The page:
CDC’s Solve the Outbreak app lets you step into the shoes of a Disease Detective! Play through a series of disease “outbreaks,” one of which is based on the international response to the to lead poisoning crisis in Nigeria. In “The Village of Gold,” players read through screens of clues to determine what might be causing the lead poisoning outbreak, how it started, and how it’s spreading. Players can also access webpages with lead poisoning prevention information and a link to learn about the real Nigerian lead poisoning crisis.
Scientists and experts from across CDC have put their expertise into creating this realistic and exciting app.
Learn more about the Solve the Outbreak app here!
Buttons and Badges
BadgeAvailable in English, Spanish, Russian, Chinese, French & Amharic
Copy and paste the code to add these buttons and badges to your website, blog, or social networking profile. Let your website visitors know how to stop lead poisoning and where to get more information. Buttons and badges share health messages and information about campaigns and causes online. They are graphic elements that are often created to be shared, and include HTML code that allows them to be posted on a website.
Copy the code for this "Prevent Lead Poisoning Button." (83 x 83):
Copy the code for this "Prevent Lead Poisoning Button." (150 x 150):
Copy the code for this "Prevent Lead Poisoning Button." (250 x 250):
Copy the code: Dr. Hoot N. Owl
Brighten your website with web banners and get the word out on lead poisoning prevention. When you download the graphics to your website, please link to the National Lead Poisoning Prevention Week website (http://www2.epa.gov/lead/lead-poisoning-prevention-week-2014) so that readers can get more information.
- Lead Glossary[PDF - 1.34 MB] A plain-language dictionary that gives the meaning of words you often hear or read about lead. It can help you as you try to learn more about childhood lead poisoning and its health effects or how to communicate aspects of childhood lead poisoning to clients.
- Healthy Homes Checklist DVD.
Contact email@example.com to have the DVD mailed to you.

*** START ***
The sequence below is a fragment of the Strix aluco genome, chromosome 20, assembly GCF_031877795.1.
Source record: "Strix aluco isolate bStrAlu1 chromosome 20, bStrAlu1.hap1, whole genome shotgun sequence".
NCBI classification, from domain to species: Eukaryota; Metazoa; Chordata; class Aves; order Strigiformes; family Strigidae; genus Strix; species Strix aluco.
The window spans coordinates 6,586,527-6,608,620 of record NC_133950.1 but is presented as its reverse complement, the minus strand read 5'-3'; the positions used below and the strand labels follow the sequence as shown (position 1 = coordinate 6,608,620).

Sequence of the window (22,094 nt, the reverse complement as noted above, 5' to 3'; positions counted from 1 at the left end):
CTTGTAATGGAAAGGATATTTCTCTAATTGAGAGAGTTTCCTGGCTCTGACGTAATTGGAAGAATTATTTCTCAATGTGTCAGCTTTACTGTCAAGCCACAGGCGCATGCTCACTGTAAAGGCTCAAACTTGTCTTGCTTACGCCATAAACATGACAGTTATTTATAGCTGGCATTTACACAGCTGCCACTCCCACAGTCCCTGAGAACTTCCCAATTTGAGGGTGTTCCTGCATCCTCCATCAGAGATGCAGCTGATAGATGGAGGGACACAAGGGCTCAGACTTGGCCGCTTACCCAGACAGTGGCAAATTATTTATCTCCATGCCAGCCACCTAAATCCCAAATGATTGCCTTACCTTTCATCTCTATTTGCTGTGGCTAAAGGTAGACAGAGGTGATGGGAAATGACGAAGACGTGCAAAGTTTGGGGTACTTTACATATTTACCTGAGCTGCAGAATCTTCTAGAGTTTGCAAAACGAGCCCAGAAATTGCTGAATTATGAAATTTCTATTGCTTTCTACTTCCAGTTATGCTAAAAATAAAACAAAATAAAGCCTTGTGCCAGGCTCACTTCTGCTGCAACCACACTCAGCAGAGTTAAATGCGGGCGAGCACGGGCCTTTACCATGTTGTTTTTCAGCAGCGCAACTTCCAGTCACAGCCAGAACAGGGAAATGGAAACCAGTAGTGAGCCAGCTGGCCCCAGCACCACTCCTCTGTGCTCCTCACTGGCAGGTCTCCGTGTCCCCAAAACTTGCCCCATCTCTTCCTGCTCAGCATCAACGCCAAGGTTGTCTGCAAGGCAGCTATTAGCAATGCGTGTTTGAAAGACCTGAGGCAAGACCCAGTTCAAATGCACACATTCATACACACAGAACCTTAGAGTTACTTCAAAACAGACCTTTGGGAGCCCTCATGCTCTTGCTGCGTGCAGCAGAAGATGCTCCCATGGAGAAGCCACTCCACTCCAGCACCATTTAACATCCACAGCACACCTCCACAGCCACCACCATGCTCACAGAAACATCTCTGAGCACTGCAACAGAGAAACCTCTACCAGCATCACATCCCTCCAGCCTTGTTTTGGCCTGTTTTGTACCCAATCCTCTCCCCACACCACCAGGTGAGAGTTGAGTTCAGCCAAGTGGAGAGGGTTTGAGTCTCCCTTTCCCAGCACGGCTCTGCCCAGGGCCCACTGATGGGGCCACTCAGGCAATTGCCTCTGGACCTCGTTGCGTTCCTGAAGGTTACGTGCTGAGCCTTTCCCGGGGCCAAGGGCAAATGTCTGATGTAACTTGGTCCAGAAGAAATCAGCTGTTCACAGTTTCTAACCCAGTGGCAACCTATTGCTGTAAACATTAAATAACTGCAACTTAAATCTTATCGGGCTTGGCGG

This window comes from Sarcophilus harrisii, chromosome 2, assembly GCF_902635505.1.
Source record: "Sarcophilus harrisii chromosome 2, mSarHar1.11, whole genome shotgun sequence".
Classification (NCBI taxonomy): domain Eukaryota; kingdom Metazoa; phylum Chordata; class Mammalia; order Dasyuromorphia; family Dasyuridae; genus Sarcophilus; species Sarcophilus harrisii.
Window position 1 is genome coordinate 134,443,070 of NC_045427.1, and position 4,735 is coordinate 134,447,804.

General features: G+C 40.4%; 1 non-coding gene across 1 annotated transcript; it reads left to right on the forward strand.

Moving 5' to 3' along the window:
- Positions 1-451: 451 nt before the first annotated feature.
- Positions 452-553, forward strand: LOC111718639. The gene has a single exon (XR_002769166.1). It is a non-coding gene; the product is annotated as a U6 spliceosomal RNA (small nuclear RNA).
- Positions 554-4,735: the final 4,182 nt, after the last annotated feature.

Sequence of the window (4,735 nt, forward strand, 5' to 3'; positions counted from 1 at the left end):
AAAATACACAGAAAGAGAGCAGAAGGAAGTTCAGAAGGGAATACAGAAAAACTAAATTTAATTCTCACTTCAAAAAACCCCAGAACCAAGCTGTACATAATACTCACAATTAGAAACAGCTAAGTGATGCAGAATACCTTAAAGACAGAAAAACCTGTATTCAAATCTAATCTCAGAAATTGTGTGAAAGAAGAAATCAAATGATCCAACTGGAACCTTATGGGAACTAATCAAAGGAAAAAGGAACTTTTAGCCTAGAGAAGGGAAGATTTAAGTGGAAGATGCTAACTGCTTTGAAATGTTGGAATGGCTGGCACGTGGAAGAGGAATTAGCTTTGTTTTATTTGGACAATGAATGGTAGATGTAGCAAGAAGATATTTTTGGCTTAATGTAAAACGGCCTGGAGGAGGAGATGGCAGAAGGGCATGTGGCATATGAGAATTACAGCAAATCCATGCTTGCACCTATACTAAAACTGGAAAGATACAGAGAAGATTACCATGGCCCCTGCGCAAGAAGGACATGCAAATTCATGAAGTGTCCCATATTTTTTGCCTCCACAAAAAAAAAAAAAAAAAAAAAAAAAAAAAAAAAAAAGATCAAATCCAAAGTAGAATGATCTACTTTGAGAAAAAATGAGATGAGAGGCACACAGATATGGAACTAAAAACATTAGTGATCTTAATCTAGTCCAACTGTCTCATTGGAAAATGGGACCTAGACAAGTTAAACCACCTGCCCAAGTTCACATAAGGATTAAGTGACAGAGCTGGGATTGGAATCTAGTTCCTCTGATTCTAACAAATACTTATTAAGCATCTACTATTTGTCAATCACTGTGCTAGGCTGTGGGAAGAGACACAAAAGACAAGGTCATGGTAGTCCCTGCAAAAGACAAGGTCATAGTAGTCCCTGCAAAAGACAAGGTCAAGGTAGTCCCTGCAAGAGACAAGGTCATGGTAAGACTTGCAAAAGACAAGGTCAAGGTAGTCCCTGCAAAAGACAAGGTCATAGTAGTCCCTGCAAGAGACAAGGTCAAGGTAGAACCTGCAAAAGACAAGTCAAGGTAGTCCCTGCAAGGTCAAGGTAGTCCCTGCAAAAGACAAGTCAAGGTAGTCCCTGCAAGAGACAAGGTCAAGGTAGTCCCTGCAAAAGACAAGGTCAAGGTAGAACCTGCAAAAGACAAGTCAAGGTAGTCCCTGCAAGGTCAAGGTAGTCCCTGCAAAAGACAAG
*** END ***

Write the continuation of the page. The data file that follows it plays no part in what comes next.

- More lead poisoning prevention Tools and Training.
Send your friends, family, and coworkers an electronic greeting card about lead poisoning prevention and safe, healthy homes.
Lead Poisoning Prevention
Prevent Lead Poisoning
Safe New Home
Congrats on Your New Nest!
Listen to a podcast from CDC about lead poisoning prevention and a podcast from EPA about the Renovation, Repair, and Painting Rule. You can access podcasts from the CDC website, or you can download the podcasts to your desktop and your portable music/video player to get health information at your convenience and on the go.
Is Your Child Safe from Lead Poisoning?
Dr. Mary Jean Brown, Chief of the CDC Lead Poisoning Prevention Program, discusses the importance of testing children for lead poisoning, who should be tested, and what parents can do to prevent lead poisoning.
Renovate Right: Prevent Lead Poisoning in Children
Dr. Maria Doa, Director of the EPA National Program Chemicals Division, discusses EPA's new rule for renovations, repairs, and painting activities.
- Lead-Free Kids Campaign
- EPA’s Renovation, Repair and Painting Program
- Lead Poisoning Prevention Tips
- Archived National Lead Poisoning Prevention Week Materials
For additional information about preventing childhood lead poisoning, visit
- The National Lead Information Center at http://www2.epa.gov/lead/forms/lead-hotline-national-lead-information-center or call 1-800-424-LEAD (5323).
- CDC's Childhood Lead Poisoning Prevention Program at http://www.cdc.gov/nceh/lead.
- EPA at http://www.epa.gov/lead/.
- HUD at http://portal.hud.gov/hudportal/HUD?src=/program_offices/healthy_homes.
For more information about this toolkit, contact LeadInfo@cdc.gov.
- Page last reviewed: September 24, 2014
- Page last updated: September 25, 2014
- Content source: National Center for Environmental Health, Division of Emergency and Environmental Health Services